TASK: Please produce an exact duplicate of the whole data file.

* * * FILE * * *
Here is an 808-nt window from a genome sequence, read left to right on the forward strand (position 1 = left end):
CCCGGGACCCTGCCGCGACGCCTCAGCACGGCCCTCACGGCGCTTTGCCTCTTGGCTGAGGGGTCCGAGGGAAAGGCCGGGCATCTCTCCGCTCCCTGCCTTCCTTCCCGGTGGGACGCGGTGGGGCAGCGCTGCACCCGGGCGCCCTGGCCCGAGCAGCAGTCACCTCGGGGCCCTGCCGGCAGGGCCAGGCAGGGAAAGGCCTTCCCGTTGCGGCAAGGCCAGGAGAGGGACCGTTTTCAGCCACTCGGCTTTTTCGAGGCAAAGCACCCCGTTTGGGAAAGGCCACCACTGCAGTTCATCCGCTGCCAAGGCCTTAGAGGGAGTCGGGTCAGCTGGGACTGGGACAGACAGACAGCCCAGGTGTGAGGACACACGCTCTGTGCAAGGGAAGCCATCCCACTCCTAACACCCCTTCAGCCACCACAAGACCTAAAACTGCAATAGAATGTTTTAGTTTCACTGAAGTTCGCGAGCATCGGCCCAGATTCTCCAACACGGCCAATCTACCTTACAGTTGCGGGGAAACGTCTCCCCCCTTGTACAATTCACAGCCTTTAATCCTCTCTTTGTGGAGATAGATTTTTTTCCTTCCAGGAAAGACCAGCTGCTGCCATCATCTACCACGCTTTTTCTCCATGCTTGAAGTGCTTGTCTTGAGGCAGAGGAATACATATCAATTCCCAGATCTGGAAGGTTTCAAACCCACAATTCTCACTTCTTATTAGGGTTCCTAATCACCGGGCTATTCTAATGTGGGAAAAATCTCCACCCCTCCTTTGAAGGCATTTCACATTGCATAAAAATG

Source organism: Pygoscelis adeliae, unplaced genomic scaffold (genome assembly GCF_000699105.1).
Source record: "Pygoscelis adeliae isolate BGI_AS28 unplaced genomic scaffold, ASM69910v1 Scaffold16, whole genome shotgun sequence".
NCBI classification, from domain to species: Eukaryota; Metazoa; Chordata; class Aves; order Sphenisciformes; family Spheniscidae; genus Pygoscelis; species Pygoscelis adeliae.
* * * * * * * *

Here is an 808-nt window from a genome sequence, read left to right on the forward strand (position 1 = left end):
CCCGGGACCCTGCCGCGACGCCTCAGCACGGCCCTCACGGCGCTTTGCCTCTTGGCTGAGGGGTCCGAGGGAAAGGCCGGGCATCTCTCCGCTCCCTGCCTTCCTTCCCGGTGGGACGCGGTGGGGCAGCGCTGCACCCGGGCGCCCTGGCCCGAGCAGCAGTCACCTCGGGGCCCTGCCGGCAGGGCCAGGCAGGGAAAGGCCTTCCCGTTGCGGCAAGGCCAGGAGAGGGACCGTTTTCAGCCACTCGGCTTTTTCGAGGCAAAGCACCCCGTTTGGGAAAGGCCACCACTGCAGTTCATCCGCTGCCAAGGCCTTAGAGGGAGTCGGGTCAGCTGGGACTGGGACAGACAGACAGCCCAGGTGTGAGGACACACGCTCTGTGCAAGGGAAGCCATCCCACTCCTAACACCCCTTCAGCCACCACAAGACCTAAAACTGCAATAGAATGTTTTAGTTTCACTGAAGTTCGCGAGCATCGGCCCAGATTCTCCAACACGGCCAATCTACCTTACAGTTGCGGGGAAACGTCTCCCCCCTTGTACAATTCACAGCCTTTAATCCTCTCTTTGTGGAGATAGATTTTTTTCCTTCCAGGAAAGACCAGCTGCTGCCATCATCTACCACGCTTTTTCTCCATGCTTGAAGTGCTTGTCTTGAGGCAGAGGAATACATATCAATTCCCAGATCTGGAAGGTTTCAAACCCACAATTCTCACTTCTTATTAGGGTTCCTAATCACCGGGCTATTCTAATGTGGGAAAAATCTCCACCCCTCCTTTGAAGGCATTTCACATTGCATAAAAATG

Source organism: Pygoscelis adeliae, unplaced genomic scaffold (genome assembly GCF_000699105.1).
Source record: "Pygoscelis adeliae isolate BGI_AS28 unplaced genomic scaffold, ASM69910v1 Scaffold16, whole genome shotgun sequence".
NCBI classification, from domain to species: Eukaryota; Metazoa; Chordata; class Aves; order Sphenisciformes; family Spheniscidae; genus Pygoscelis; species Pygoscelis adeliae.